Dioscorea bulbifera L.

U.S. Nativity: Exotic
Habit: Vine

Synonym(s): air potato, air potato, bitter yam, air-potato, air yam

Dioscorea bulbifera is an herbaceous, twining vine that can grow to lengths exceeding 60 ft. (18 m). It invades open areas in the sub-tropical southeastern United States.
The leaves are alternate, 8 in. (20.3 cm) long, broadly-heart shaped with prominent veins that resemble greenbrier leaves. The rounded stems are thin and wiry.
The vine rarely flowers.
The chief means of reproduction are aerial, potato-like tubers (bulbils) located at the leaf axils.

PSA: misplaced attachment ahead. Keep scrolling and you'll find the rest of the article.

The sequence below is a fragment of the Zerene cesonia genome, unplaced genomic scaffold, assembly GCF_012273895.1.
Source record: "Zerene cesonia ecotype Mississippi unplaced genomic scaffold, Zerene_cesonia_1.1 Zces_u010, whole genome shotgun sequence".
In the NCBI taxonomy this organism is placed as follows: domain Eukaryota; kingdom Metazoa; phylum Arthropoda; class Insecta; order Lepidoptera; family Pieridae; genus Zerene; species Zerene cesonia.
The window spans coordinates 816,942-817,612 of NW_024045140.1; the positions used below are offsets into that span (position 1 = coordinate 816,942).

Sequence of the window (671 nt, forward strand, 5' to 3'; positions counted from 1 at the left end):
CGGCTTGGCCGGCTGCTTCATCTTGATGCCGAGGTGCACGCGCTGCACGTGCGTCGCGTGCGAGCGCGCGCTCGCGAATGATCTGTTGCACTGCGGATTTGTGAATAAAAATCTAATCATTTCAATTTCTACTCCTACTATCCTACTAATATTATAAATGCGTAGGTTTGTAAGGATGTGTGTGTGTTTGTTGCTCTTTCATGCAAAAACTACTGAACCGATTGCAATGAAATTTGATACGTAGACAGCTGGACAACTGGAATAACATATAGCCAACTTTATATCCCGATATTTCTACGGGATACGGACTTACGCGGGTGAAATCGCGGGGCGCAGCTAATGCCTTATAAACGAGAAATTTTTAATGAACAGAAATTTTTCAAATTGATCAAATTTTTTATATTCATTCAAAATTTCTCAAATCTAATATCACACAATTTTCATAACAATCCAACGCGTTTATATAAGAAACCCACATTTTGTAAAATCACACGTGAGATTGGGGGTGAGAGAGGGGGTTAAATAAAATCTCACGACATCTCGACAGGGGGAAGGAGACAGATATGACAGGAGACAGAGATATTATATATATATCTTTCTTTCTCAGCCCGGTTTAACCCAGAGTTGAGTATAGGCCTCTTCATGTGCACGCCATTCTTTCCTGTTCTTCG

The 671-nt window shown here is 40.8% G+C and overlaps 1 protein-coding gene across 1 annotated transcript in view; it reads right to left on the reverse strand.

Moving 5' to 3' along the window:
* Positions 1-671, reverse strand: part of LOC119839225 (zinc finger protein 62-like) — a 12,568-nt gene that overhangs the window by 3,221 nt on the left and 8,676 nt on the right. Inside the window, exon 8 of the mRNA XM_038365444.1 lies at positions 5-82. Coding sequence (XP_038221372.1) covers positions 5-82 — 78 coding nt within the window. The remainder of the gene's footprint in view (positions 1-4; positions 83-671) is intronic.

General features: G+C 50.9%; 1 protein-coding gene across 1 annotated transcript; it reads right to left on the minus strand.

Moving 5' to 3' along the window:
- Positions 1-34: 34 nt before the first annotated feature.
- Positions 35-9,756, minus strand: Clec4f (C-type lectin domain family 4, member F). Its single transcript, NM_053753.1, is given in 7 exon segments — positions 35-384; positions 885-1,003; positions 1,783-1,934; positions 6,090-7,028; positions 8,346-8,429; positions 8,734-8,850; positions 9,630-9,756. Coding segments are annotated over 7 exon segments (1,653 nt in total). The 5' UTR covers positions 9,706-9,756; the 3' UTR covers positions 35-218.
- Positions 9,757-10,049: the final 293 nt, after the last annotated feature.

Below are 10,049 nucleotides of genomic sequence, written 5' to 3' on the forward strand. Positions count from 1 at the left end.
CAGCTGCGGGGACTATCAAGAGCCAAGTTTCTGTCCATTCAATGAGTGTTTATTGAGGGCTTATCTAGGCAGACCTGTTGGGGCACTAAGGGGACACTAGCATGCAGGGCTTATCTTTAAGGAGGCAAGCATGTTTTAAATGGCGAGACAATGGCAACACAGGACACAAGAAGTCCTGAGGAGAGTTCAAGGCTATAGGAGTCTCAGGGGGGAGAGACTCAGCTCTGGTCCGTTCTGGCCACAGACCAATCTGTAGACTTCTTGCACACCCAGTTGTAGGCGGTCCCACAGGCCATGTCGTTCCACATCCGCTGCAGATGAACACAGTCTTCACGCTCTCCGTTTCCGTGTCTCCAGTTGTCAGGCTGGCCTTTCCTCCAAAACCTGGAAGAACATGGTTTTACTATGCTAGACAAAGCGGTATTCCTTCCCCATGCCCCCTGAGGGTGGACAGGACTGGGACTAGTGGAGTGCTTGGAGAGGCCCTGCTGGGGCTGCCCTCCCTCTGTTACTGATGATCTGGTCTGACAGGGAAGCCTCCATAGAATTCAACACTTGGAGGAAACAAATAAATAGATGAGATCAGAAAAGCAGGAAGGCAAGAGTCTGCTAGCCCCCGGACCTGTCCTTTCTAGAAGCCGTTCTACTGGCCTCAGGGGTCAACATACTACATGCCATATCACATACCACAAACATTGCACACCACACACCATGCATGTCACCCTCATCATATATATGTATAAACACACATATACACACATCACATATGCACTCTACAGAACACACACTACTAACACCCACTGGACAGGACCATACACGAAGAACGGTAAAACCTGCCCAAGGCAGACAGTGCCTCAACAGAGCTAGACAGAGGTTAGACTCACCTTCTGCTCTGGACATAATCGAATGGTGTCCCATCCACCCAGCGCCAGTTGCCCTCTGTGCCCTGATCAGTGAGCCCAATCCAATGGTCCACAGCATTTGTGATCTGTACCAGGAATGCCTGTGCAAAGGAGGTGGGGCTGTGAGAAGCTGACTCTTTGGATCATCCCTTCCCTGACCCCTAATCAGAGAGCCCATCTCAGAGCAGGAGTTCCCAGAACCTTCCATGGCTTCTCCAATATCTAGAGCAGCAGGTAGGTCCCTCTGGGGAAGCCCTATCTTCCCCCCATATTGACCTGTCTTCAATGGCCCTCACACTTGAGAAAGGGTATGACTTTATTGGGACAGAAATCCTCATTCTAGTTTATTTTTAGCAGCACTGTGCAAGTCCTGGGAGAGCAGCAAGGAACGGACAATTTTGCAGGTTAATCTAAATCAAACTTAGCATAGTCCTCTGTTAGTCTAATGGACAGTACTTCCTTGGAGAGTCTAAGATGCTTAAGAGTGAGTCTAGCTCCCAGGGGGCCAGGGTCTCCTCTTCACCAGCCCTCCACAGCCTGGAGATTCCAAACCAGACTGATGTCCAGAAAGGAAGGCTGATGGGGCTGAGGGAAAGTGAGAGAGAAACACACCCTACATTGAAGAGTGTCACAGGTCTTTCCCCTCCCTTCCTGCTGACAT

Ecological Threat
Dioscorea bulbifera can form dense masses of vines that cover and kill native vegetation including trees within a variety of habitats such as forest edges, hammocks, and many disturbed areas. It was introduced from Africa for food and medicinal purposes in the early 1900s. It is a common and widespread food crop throughout most tropical regions of the world.

Identification, Biology, Control and Management Resources

Invasive Species Management Plans for Florida - University of Florida - Center for Aquatic and Invasive Plants
Nonnative Invasive Plants of Southern Forests - USDA Forest Service
Florida National Forests Invasive Plant Series - USDA Forest Service
Element Stewardship Abstract - The Nature Conservancy
Identification and Biology of Non-Native Plants in Florida's Natural Areas - University of Florida